The initial and primary purpose of this trip was to visit the Balkans.
There were two reasons: Dame Rebecca West and Dubravko (Don) Frleta.
Rebecca’s real name was Cicely Fairfield and she was a precociously and prodigiously talented writer who became successful very early in life. She was 24 when George Bernard Shaw said: ‘Rebecca West can handle a pen as brilliantly as ever I could and much more savagely’.
In her 20s she was included (ignoring the fatuity of such a process for the moment) in the New Yorker’s list of the 10 best writers in the world at a time when Scott Fitzgerald, Evelyn Waugh, James Joyce, Ernest Hemingway and George Orwell were writing. She was an active feminist although one of her best known aphorisms is: ‘I myself have never been able to find out what feminism is. I only know that people call me a feminist whenever I express sentiments that differentiate me from a doormat or a prostitute.’
At the age of 21 she met H G Wells (via a savaging she had given one of his books) and became third wheel in a ménage a trois that was maintained for ten years. Wells at that time, however strange this might seem, was a leading public intellectual (and a very keen proponent of ‘free love’).
She had a child, Anthony Panther West (‘Panther’ being Rebecca’s pet name for Wells; some things are probably best kept private), who growing up was instructed to call Rebecca ‘Auntie’ or ‘Auntie Polly’ and Wells ‘Wellsy’, adding to the uncertain nature of nomenclature in this particular environment.
Anthony was alerted to his real provenance somewhere between ages six and eight. He became a writer himself and published a fictionalised autobiography which cast the mother figure in an unfavourable light. The actual mother managed to suppress publication in England until her death. This suppression brought their relationship to an end more or less as final as her death.
She married a banker, Henry Andrews, in 1930. It seems possible that their marriage was never consummated. She died in 1984 very wealthy and laden with honours. Public life eh. What a party.
In 1936, 1937 and 1938, auspicious years in Europe, she made trips to Yugoslavia. These trips formed the basis of her masterpiece Black Lamb and Grey Falcon, all 1200 pages of it.
It has been referred to slightingly as a travelogue, but to quote another reviewer, himself borrowing: she has two subjects, Yugoslavia, and everything else.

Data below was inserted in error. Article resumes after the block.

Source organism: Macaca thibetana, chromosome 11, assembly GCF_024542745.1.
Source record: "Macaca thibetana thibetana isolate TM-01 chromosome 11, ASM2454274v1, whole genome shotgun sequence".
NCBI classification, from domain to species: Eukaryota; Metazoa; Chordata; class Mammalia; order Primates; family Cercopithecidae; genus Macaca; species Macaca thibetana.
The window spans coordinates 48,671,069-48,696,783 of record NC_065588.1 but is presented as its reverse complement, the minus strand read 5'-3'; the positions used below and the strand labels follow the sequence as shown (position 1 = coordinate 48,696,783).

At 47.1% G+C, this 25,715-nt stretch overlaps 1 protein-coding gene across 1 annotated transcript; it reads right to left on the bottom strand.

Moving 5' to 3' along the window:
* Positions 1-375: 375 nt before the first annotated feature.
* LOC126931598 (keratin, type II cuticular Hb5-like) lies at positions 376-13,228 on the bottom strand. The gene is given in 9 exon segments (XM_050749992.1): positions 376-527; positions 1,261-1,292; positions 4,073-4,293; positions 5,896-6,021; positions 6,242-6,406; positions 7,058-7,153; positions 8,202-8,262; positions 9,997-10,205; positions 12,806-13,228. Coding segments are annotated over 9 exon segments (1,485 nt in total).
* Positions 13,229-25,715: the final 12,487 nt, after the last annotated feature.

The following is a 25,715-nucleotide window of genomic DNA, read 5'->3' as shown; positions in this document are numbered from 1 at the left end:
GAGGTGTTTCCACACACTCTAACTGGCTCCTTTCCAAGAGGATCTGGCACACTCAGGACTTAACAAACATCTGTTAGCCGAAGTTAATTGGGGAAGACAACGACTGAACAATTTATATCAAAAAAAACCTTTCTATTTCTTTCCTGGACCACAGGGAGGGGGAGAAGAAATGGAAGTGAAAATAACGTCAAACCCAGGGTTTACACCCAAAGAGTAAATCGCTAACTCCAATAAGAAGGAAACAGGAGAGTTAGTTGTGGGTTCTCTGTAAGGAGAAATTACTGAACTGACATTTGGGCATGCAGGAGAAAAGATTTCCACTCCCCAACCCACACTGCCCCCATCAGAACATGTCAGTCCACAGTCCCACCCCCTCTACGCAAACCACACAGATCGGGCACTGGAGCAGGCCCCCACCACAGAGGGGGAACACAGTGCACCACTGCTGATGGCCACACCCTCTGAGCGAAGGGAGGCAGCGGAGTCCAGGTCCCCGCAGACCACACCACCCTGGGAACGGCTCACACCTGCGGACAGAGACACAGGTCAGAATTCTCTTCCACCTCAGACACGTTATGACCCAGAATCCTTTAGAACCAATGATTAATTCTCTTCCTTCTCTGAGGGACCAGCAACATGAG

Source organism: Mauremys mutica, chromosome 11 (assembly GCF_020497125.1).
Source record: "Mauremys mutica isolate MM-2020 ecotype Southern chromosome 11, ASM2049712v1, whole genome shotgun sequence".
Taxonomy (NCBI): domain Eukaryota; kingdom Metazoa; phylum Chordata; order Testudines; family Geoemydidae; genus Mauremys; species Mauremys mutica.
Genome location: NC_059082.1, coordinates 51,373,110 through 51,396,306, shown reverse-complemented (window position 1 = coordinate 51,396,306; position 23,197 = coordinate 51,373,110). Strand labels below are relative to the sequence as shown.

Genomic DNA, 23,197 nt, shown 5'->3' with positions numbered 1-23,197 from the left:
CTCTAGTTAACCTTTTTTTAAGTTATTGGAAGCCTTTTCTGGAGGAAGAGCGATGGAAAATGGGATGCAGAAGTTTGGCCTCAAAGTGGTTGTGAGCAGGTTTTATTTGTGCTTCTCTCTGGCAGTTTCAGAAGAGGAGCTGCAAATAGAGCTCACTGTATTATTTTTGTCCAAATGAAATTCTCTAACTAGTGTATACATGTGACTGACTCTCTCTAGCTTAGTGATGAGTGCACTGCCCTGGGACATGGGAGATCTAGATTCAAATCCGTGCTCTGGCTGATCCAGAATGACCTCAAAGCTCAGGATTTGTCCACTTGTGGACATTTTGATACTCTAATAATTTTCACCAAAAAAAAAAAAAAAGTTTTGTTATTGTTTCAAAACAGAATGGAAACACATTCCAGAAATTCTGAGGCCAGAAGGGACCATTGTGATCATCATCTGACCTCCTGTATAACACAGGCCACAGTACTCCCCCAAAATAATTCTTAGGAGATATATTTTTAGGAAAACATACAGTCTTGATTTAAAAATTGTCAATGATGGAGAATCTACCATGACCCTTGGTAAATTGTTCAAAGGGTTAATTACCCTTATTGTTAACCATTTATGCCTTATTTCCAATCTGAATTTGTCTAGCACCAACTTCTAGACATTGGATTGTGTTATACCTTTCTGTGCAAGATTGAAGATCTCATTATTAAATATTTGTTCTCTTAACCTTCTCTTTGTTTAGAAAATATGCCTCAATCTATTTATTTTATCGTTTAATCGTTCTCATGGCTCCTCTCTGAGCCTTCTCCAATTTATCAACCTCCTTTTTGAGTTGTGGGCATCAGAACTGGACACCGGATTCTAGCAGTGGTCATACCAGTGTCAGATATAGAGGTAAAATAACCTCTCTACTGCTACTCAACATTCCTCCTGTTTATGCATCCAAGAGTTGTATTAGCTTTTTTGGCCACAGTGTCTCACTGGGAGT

And she certainly does: the history of the late Ottoman Empire, the nature of religious experience, the formative place of handcrafts in the life of a village, the education of girls and the wearing of school uniform, the particular colour of Trogir (toast or butterscotch?) and the musical quality of the Plitvice lakes (‘Mozartian’). She makes one of her travelling companions German, and Gerda makes a wonderful foil, blank of insight and full of unrepentant prejudice.
The real topic of the book is the intersection of western and eastern cultures and the mutual incomprehension that engenders. The west does not come off especially well.
She lets her characters talk about the mutual antipathy between Croats (the west) and Serbs (the east) — and that is its pointy end.
The book is ambulatory, awkward, contains wild and anachronistic assertions, is consistently overwritten … and is simply magnificent. I started reading about the Balkans during the 1990s wars and it kept coming up as a reference point. I read it then, and have since wanted to see for myself.
Dubravko Frleta (at left with his buddy Mike Rowland) has led a less public but at least as interesting a life. He signs his emails ‘Don’, and that may be his wish. But he’s one of those people who with an equal mixture of exasperation and affection get called by their surname. He’ll be whatever seems to sound right here, but that’s him.
On his own admission he had a childhood and youth littered with achievement.
He learnt Russian as well as Latin at school (the top stream school in Zagreb still teaches Latin and Ancient Greek to all), and his Russian and his cleverness with maths provided him, a long time ago, with a trip to Moscow and Leningrad (St Petersburg).
But in the ‘70s (called by some historians ‘the Croatian Spring’. Don snorts.) he came on exchange to Australia, to Latrobe University in fact, to teach in the faculty of Agriculture as an economist. In the course of this process he met Mike Rowland one of my closer friends and colleagues over the past 15 or 20 years. ‘It was January and I was in Glenn College dining room having lunch. There was no one there of course, being January. We might have nodded at each other. Anyway he came over and said hello. The next day we had a cup of coffee and that was that.’ They have kept in remarkably close touch ever since.
Friendship is one of Don’s articles of faith. (There are many others such as the correct order in which to drink wines, the length of time fish should be cooked, where bread should be stored, which cheese should be eaten with what, the correct paper for wrapping parcels etc. etc., and again etc.)
We met Darko and Katica Biljakovic on this basis. Darko is another mathematician and a very longstanding friend of Don’s. His childhood school sweetheart Katica is his wife of many years and Head of the Institute of Physics in Zagreb. We stayed with them at their ‘second’ house on Korcula and saw them later in Zagreb. Arranging for us to meet them was one of the many kind and insightful things Don did for us.
Dubravko began his career as an academic mathematician. Having been a student of his has become a requirement for being a senior figure in the current Croatian government.